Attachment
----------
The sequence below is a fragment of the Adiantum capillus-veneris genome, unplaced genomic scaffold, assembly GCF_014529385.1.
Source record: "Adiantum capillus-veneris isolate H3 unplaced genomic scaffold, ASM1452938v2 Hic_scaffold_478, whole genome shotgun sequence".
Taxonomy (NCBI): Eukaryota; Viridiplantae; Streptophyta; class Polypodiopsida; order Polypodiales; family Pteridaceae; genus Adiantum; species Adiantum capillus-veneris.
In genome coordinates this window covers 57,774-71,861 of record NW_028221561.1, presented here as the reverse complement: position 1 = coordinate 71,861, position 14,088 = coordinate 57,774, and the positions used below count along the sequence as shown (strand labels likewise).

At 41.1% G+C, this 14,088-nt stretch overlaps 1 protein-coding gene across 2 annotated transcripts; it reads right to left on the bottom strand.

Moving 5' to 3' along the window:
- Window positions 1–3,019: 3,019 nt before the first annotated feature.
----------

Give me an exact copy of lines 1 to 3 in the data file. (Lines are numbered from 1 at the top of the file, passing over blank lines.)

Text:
The sequence below is a fragment of the Adiantum capillus-veneris genome, unplaced genomic scaffold, assembly GCF_014529385.1.
Source record: "Adiantum capillus-veneris isolate H3 unplaced genomic scaffold, ASM1452938v2 Hic_scaffold_478, whole genome shotgun sequence".
Taxonomy (NCBI): Eukaryota; Viridiplantae; Streptophyta; class Polypodiopsida; order Polypodiales; family Pteridaceae; genus Adiantum; species Adiantum capillus-veneris.